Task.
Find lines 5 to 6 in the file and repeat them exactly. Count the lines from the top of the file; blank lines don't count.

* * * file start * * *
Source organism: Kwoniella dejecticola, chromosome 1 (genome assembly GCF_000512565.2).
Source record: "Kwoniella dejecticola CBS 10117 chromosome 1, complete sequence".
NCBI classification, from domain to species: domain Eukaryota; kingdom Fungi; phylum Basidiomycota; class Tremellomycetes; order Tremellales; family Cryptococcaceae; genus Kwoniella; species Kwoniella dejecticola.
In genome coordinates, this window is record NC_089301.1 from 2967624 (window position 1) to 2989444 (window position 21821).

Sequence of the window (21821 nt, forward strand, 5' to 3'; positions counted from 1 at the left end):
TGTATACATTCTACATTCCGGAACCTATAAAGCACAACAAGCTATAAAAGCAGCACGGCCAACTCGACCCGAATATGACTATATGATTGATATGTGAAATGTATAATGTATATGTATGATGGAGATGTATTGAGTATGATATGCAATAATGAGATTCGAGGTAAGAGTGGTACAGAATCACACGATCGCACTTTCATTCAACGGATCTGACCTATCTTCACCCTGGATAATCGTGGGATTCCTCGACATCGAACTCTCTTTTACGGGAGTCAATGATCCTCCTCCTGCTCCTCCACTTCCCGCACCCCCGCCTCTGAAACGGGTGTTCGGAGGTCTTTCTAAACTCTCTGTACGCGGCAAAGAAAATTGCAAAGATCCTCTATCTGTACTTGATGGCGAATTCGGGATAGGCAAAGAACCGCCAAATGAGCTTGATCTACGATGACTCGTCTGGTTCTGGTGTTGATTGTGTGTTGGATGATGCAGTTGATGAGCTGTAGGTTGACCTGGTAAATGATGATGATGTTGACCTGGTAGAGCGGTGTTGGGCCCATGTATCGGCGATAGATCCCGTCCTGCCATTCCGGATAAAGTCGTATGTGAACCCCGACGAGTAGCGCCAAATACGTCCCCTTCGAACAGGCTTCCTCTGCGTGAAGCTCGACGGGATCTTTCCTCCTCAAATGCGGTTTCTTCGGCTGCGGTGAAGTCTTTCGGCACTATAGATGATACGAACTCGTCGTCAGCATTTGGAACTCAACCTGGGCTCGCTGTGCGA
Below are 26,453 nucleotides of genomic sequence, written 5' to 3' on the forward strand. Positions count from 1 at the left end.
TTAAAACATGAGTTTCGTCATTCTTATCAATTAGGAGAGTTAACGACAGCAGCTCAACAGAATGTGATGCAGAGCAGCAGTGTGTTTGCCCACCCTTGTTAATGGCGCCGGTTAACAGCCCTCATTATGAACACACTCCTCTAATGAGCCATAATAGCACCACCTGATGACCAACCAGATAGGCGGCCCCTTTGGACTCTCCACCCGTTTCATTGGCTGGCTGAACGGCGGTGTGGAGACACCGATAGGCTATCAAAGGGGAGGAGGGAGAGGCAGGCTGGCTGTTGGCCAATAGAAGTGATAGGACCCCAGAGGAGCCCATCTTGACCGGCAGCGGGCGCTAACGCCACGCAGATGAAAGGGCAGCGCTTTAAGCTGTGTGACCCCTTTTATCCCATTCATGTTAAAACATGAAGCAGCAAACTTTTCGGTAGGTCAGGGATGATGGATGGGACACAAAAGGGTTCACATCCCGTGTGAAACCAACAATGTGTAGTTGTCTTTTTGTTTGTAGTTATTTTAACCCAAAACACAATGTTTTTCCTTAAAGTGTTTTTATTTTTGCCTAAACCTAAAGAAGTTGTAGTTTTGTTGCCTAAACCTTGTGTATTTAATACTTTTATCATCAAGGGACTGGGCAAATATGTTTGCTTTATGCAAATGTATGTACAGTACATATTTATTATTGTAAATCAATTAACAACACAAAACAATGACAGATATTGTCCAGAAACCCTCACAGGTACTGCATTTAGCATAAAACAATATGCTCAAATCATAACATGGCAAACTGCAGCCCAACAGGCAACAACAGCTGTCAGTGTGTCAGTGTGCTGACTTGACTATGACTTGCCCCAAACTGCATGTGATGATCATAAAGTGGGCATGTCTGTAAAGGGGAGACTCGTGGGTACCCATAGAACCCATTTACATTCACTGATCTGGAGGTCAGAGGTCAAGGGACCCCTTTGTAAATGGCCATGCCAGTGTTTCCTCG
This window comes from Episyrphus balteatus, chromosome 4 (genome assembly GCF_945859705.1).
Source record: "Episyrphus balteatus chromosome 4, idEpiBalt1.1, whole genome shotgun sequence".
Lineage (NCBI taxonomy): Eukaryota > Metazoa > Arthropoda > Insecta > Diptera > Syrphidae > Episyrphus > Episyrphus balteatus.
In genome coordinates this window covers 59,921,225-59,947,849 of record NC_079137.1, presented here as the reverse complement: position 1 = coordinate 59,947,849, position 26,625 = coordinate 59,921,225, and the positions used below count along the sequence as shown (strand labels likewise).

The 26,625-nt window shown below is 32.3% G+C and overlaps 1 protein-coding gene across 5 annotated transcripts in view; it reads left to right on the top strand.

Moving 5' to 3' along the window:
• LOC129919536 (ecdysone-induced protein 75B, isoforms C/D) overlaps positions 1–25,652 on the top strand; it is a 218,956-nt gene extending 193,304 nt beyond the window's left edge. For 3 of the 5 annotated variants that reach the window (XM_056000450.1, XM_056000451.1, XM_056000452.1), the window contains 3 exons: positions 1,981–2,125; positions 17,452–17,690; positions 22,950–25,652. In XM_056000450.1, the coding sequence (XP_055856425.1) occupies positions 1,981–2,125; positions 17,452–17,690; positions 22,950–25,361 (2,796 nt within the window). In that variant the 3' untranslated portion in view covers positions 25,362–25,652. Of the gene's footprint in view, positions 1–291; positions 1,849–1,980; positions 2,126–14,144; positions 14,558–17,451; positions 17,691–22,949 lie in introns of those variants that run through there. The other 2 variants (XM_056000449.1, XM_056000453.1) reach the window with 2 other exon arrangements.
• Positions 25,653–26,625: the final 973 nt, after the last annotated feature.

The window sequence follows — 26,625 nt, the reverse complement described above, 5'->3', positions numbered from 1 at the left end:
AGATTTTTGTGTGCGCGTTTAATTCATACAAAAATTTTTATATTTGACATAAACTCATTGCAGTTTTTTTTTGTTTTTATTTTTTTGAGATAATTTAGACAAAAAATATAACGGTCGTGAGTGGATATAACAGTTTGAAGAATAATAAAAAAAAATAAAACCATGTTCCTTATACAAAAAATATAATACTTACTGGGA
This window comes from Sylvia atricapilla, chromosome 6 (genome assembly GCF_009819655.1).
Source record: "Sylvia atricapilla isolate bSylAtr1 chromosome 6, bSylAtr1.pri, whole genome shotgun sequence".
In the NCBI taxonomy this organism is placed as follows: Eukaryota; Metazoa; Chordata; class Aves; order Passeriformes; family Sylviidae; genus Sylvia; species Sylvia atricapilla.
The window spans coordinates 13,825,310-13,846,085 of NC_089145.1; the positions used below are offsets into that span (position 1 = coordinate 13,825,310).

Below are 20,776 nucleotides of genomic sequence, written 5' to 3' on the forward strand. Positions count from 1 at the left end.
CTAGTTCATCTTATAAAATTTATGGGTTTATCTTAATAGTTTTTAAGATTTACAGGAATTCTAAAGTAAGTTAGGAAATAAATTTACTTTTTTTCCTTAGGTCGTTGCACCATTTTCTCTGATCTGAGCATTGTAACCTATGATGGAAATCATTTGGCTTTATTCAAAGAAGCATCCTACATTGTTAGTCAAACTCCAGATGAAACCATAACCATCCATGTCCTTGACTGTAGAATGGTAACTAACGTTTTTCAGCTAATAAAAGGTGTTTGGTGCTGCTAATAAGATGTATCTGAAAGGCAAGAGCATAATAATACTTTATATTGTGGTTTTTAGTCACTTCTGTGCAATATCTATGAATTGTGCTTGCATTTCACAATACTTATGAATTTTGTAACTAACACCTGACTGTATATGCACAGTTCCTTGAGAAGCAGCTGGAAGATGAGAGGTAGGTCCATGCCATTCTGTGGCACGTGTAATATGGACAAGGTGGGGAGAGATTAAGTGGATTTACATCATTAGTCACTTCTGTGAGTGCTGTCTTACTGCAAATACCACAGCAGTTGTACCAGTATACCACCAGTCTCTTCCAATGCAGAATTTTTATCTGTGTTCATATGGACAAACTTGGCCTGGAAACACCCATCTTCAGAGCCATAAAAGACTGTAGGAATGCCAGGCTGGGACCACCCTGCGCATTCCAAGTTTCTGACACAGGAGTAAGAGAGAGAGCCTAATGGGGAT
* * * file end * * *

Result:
Sequence of the window (21821 nt, forward strand, 5' to 3'; positions counted from 1 at the left end):
TGTATACATTCTACATTCCGGAACCTATAAAGCACAACAAGCTATAAAAGCAGCACGGCCAACTCGACCCGAATATGACTATATGATTGATATGTGAAATGTATAATGTATATGTATGATGGAGATGTATTGAGTATGATATGCAATAATGAGATTCGAGGTAAGAGTGGTACAGAATCACACGATCGCACTTTCATTCAACGGATCTGACCTATCTTCACCCTGGATAATCGTGGGATTCCTCGACATCGAACTCTCTTTTACGGGAGTCAATGATCCTCCTCCTGCTCCTCCACTTCCCGCACCCCCGCCTCTGAAACGGGTGTTCGGAGGTCTTTCTAAACTCTCTGTACGCGGCAAAGAAAATTGCAAAGATCCTCTATCTGTACTTGATGGCGAATTCGGGATAGGCAAAGAACCGCCAAATGAGCTTGATCTACGATGACTCGTCTGGTTCTGGTGTTGATTGTGTGTTGGATGATGCAGTTGATGAGCTGTAGGTTGACCTGGTAAATGATGATGATGTTGACCTGGTAGAGCGGTGTTGGGCCCATGTATCGGCGATAGATCCCGTCCTGCCATTCCGGATAAAGTCGTATGTGAACCCCGACGAGTAGCGCCAAATACGTCCCCTTCGAACAGGCTTCCTCTGCGTGAAGCTCGACGGGATCTTTCCTCCTCAAATGCGGTTTCTTCGGCTGCGGTGAAGTCTTTCGGCACTATAGATGATACGAACTCGTCGTCAGCATTTGGAACTCAACCTGGGCTCGCTGTGCGA